Continue Reading

Bars & Parties

Rehoboth to close out summer with SunFest

Series of events to replace long-running Sundance due to pandemic

Published

on

This year’s Sundance in Rehoboth is renamed SunFest and will look different from this scene in 2019 due to the pandemic. (Blade file photo by Daniel Truitt)

SunFest will feature a week of live performances, dances, and a live auction, sponsored by non-profit LGBTQ+ center CAMP Rehoboth.

The weeklong festival runs from Aug. 29 to Sept. 5 and is a change from the annual SunDance that CAMP Rehoboth has sponsored since 1988. This transformation began last year when the event was forced to go digital due to the coronavirus and the in-person events scheduled this year are important, according to development director and co-coordinator of SunFest Anita Broccolino.

“We love that community feel and the in-person makes all the difference in the world for us. Not being able to do it last year just reminded everyone how important we all are to one another,” Broccolino said. “I think that bringing back these events this year is just huge for us and it will be extra celebratory as a result.”

The festival begins with a 5k race and online auction opening on Sunday. Monday night features a give-back event at Iron Hill Brewery while Tuesday’s agenda is still to be determined, said Broccolino. Diego’s will host a Studio 54 give-back dance party on Wednesday and Thursday is the Port 251 women’s give-back.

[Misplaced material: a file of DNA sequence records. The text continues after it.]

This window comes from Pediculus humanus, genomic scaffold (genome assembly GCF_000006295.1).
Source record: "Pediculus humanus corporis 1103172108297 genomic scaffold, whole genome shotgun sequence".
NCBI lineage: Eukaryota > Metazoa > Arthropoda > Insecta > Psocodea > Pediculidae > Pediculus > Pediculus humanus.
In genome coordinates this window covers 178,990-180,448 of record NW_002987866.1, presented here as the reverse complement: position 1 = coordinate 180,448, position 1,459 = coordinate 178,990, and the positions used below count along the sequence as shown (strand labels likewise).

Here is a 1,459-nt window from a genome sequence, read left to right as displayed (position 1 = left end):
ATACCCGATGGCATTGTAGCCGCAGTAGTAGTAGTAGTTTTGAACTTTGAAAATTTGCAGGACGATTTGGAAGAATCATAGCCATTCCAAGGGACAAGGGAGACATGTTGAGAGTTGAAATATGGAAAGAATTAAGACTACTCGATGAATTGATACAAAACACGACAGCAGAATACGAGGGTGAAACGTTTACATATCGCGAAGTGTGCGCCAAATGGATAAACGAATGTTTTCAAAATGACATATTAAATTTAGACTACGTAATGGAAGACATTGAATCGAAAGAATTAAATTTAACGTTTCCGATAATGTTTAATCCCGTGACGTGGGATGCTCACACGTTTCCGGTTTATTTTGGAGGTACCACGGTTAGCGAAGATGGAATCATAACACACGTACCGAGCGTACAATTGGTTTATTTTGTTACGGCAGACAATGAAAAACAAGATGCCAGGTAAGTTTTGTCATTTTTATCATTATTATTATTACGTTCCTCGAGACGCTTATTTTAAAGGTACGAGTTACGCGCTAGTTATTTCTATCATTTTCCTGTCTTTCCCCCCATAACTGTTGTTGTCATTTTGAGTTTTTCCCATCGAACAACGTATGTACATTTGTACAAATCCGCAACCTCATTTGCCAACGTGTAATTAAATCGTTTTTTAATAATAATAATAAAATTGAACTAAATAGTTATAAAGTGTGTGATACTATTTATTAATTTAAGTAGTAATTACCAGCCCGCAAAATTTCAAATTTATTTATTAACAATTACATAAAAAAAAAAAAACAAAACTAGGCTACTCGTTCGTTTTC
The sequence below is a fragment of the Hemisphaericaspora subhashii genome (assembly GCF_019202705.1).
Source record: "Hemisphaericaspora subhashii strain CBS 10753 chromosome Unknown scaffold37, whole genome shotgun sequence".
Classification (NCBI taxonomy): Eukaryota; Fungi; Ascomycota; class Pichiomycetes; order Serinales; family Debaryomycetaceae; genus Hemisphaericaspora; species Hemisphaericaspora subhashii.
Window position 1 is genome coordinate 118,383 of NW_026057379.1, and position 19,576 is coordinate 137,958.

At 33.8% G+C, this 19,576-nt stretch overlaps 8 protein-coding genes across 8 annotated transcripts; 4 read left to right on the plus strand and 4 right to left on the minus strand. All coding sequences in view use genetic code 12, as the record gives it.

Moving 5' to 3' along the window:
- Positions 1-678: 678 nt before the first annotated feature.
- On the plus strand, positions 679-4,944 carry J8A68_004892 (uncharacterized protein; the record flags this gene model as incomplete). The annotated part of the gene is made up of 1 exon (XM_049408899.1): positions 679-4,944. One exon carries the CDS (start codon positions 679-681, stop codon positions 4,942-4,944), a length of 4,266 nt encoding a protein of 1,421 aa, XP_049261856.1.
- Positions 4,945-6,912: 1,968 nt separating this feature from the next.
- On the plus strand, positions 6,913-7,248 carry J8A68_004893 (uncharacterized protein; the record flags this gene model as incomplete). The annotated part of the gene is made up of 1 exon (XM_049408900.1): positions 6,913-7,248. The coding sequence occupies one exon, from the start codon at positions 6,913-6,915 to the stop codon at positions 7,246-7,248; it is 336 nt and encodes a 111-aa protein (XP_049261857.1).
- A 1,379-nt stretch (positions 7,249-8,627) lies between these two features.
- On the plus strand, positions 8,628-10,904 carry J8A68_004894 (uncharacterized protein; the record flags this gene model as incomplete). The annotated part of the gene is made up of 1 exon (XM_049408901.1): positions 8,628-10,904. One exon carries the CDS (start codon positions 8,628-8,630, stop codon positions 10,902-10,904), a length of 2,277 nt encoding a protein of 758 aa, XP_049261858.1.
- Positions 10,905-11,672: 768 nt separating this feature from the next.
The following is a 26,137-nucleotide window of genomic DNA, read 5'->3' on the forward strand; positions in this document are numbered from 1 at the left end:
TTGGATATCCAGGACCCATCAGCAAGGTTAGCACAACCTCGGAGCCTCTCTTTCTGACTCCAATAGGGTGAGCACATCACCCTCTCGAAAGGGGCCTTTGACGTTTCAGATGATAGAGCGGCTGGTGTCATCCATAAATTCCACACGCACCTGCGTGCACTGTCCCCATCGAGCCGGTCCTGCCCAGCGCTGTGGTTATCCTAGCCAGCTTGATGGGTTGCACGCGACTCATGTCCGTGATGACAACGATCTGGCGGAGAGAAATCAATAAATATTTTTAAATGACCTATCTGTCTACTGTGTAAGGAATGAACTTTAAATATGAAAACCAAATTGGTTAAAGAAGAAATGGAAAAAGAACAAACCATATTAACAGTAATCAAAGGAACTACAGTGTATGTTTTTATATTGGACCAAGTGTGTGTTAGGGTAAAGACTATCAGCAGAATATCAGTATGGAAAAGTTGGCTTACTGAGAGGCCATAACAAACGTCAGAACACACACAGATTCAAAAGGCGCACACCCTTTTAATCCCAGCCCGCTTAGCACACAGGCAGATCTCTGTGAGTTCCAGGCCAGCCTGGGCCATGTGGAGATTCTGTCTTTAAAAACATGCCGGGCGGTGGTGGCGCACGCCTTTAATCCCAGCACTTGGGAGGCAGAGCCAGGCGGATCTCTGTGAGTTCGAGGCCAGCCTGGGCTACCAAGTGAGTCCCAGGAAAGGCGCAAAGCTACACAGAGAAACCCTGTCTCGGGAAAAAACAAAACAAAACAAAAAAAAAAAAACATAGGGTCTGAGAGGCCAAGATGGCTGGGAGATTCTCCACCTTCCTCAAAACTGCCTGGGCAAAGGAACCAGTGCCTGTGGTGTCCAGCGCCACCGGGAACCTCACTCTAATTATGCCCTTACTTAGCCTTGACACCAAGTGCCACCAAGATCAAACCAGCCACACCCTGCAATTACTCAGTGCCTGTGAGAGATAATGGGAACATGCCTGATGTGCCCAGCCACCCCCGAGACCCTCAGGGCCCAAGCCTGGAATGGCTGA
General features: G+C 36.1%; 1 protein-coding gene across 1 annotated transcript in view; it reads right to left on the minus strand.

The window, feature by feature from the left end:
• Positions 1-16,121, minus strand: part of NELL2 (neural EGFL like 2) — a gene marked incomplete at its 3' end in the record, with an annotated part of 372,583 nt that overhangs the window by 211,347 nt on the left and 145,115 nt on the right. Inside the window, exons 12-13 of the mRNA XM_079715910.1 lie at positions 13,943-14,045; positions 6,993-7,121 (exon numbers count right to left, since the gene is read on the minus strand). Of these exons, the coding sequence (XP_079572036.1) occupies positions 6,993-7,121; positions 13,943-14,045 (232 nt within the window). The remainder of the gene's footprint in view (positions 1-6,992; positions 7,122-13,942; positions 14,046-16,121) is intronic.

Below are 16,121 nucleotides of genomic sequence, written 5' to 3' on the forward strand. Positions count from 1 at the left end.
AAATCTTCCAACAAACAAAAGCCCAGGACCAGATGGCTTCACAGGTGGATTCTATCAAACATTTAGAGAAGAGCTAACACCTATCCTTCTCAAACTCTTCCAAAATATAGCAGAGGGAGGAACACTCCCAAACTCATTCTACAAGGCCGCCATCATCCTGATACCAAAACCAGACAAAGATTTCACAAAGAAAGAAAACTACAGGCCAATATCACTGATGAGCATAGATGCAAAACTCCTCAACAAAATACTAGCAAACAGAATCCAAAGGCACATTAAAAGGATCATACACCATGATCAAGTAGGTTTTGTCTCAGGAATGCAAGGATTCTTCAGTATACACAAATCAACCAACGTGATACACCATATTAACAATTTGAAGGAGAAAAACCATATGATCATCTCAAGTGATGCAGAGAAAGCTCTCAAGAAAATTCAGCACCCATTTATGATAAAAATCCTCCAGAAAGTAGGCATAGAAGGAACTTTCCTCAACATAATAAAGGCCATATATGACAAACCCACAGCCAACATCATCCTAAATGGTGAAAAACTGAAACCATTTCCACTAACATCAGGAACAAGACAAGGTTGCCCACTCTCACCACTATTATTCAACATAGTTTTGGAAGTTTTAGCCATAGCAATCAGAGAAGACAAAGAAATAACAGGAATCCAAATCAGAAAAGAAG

Live performances featuring the Skivvies, Randy Harrison and Diane Huey are scheduled for Friday night and Jennifer Holiday will follow with a performance on Saturday night, both at the Rehoboth Beach Convention Center. The festival closes out Sunday with auction pick-ups and Fun in the Sand and Sun, according to the CAMP Rehoboth website.

This event is also important to the organization’s contributions to the community, said Broccolino.

“The essential services we provide for free to the community, which is a huge amount of health and wellness activities, as well as arts programming, a lot of youth programming and the community counts on us for those things. We never stopped during COVID, we made as much as we could virtual, but we took quite a hit not being able to raise those funds and awareness of the programs,” Broccolino said. “We invite the entire community to come celebrate with us and make it to Rehoboth Beach, and let’s make it joyful, and wonderful and make sure we’re living up to the standards of all the people who helped found CAMP Rehoboth and live up to their legacy and beyond.”

Continue Reading
Advertisement
Advertisement

Follow Us @washblade

Sign Up for Blade eBlasts

Popular